new-swiss-studies-claim-5g-increases-body-temperature-of-insects-old-research-claims-5g-causes-the-same-in-humans-along-with-excessive-sweating.

25-05-19 06:50:00,

By B.N. Frank

Research has already determined that exposure to all sources of cell phone and wireless WiFi radiation is harmful to all living beings – including insects.

New Swiss research has found that insects’ body temperature increase when exposed to 5G.

From Androidpit.com

The Swiss organization Pro Natura has published new studies, which indicate that the frequencies used by 5G increase the body temperature of insects. Are we taking another step against nature?

Both insects and 5G need antennas: insects use them as an olfactory organ, and 5G use them to propagate waves, which are invisible, but not harmless. Now, new studies indicate that insects are sensitive to 5G waves: A recent study has shown that insects exposed to 5G radiation have experienced an increase in their body temperature.

[…]

The study is based on the fact that, with current development, telecommunication systems will move from 6 GHz used by 2G, 3G, 4G and Wi-Fi networks to frequencies up to 120 GHz used by 5G networks. According to the scientists in charge, the frequency range around 6 GHz does not pose any risk to the health of insects, but from 10 GHz an increase in temperature is observed in the body of exposed individuals. This means that the use of the 5G could cause a reaction in insects, altering their behavior and physiology.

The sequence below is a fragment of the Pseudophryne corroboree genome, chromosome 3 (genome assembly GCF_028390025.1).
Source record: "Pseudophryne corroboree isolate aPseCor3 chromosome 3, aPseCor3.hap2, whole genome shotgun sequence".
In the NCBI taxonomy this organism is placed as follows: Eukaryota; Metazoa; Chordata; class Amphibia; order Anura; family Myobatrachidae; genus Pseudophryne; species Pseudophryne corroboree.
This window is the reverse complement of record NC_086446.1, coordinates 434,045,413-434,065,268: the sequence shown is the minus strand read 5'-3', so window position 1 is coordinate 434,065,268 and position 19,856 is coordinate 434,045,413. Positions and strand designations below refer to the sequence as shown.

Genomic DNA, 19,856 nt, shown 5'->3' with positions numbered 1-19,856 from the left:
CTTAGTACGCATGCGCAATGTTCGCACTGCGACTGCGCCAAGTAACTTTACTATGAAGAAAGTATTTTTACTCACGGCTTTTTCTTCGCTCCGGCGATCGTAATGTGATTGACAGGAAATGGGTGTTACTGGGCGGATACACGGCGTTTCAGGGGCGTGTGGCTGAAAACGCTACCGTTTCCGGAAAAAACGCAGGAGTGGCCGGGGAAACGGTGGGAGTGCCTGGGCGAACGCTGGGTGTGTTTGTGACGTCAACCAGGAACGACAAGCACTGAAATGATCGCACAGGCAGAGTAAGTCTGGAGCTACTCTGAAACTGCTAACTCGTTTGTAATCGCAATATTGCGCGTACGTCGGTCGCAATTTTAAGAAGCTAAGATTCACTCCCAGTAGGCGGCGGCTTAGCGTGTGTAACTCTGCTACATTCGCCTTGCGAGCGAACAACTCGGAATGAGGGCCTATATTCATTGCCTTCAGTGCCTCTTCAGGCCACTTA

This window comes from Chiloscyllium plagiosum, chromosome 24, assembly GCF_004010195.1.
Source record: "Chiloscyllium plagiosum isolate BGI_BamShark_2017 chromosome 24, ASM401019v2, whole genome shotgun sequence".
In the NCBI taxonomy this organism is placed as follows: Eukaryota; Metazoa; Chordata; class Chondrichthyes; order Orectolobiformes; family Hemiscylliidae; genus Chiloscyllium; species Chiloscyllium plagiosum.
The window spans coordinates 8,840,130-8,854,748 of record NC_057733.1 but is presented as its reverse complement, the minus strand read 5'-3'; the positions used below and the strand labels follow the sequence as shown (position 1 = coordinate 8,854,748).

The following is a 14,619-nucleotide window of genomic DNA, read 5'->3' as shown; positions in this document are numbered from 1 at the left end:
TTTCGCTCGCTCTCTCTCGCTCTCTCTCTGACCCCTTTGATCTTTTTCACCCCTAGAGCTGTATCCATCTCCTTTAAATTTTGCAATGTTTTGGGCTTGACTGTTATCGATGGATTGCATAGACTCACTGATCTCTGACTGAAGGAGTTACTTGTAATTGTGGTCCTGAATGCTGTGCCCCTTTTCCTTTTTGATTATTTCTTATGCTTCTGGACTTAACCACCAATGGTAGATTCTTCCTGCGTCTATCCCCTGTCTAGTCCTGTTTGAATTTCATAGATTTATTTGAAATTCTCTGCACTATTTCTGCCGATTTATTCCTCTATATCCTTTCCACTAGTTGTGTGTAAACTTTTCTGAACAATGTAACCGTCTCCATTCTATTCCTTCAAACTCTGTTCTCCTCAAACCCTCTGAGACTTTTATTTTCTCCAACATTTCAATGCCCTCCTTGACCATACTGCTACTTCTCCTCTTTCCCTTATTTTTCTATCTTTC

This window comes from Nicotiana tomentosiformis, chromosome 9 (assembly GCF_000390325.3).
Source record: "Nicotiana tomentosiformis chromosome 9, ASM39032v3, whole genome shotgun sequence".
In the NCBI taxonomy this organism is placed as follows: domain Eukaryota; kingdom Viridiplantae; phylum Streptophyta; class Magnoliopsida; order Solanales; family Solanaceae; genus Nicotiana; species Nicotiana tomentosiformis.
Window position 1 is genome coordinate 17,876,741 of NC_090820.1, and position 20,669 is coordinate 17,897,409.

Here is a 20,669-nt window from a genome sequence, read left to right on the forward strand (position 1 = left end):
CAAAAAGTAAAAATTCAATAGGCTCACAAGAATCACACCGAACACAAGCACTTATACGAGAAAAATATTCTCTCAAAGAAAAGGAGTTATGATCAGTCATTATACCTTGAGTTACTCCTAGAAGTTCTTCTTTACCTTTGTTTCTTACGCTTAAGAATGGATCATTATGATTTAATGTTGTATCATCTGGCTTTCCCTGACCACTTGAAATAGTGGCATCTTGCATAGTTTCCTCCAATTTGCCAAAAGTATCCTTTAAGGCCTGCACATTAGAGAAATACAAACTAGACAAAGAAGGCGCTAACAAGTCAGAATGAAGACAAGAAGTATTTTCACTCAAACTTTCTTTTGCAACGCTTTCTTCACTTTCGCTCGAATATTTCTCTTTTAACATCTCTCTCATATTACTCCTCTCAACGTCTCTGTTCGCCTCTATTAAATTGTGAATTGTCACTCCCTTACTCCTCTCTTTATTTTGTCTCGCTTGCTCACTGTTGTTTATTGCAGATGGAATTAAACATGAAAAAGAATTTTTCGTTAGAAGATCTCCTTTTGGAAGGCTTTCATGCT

Research has also determined that humans exposed to 5G may experience an increase in body temperature which can cause excessive sweating.

In February, telecom industry representatives gave congressional testimony that they could offer NO scientific evidence that 5G is safe.

So anyone who claims that 5G exposure is safe is defending a product its providers won’t even defend (see 1, 2).

The worldwide opposition to 5G is increasing every day and for multiple reasons – not only biological and environmental risks.  Please see Activist Post archives for more details.

For more information, visit the following websites:

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